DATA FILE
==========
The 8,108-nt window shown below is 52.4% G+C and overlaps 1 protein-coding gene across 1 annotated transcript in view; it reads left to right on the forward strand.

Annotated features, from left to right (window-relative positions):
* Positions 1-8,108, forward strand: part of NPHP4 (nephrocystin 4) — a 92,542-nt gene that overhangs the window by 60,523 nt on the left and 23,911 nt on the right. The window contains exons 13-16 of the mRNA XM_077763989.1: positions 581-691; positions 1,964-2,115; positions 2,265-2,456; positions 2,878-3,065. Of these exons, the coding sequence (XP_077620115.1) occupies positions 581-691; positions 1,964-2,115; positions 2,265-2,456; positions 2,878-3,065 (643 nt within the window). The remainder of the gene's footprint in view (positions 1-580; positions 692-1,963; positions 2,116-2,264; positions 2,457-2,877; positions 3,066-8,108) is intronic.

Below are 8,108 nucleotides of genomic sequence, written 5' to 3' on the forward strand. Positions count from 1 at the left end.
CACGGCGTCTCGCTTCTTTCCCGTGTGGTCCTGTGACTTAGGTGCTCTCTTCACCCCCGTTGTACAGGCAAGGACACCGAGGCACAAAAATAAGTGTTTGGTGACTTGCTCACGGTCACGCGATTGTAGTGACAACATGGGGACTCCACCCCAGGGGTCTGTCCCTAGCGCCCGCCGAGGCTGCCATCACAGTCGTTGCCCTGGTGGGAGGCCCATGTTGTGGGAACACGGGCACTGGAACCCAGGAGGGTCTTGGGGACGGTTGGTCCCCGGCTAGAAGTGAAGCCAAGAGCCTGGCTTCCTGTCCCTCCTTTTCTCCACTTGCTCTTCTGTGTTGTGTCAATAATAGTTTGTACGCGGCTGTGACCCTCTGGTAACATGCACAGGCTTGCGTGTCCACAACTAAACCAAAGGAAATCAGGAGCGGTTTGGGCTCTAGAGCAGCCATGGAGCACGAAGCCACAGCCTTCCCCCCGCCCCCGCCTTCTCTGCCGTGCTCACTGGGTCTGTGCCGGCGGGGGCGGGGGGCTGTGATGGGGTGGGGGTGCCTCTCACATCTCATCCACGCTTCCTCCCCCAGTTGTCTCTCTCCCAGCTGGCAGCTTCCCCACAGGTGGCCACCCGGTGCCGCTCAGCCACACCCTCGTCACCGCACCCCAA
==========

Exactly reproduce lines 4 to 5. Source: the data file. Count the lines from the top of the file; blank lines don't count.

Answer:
Below are 8,108 nucleotides of genomic sequence, written 5' to 3' on the forward strand. Positions count from 1 at the left end.
CACGGCGTCTCGCTTCTTTCCCGTGTGGTCCTGTGACTTAGGTGCTCTCTTCACCCCCGTTGTACAGGCAAGGACACCGAGGCACAAAAATAAGTGTTTGGTGACTTGCTCACGGTCACGCGATTGTAGTGACAACATGGGGACTCCACCCCAGGGGTCTGTCCCTAGCGCCCGCCGAGGCTGCCATCACAGTCGTTGCCCTGGTGGGAGGCCCATGTTGTGGGAACACGGGCACTGGAACCCAGGAGGGTCTTGGGGACGGTTGGTCCCCGGCTAGAAGTGAAGCCAAGAGCCTGGCTTCCTGTCCCTCCTTTTCTCCACTTGCTCTTCTGTGTTGTGTCAATAATAGTTTGTACGCGGCTGTGACCCTCTGGTAACATGCACAGGCTTGCGTGTCCACAACTAAACCAAAGGAAATCAGGAGCGGTTTGGGCTCTAGAGCAGCCATGGAGCACGAAGCCACAGCCTTCCCCCCGCCCCCGCCTTCTCTGCCGTGCTCACTGGGTCTGTGCCGGCGGGGGCGGGGGGCTGTGATGGGGTGGGGGTGCCTCTCACATCTCATCCACGCTTCCTCCCCCAGTTGTCTCTCTCCCAGCTGGCAGCTTCCCCACAGGTGGCCACCCGGTGCCGCTCAGCCACACCCTCGTCACCGCACCCCAA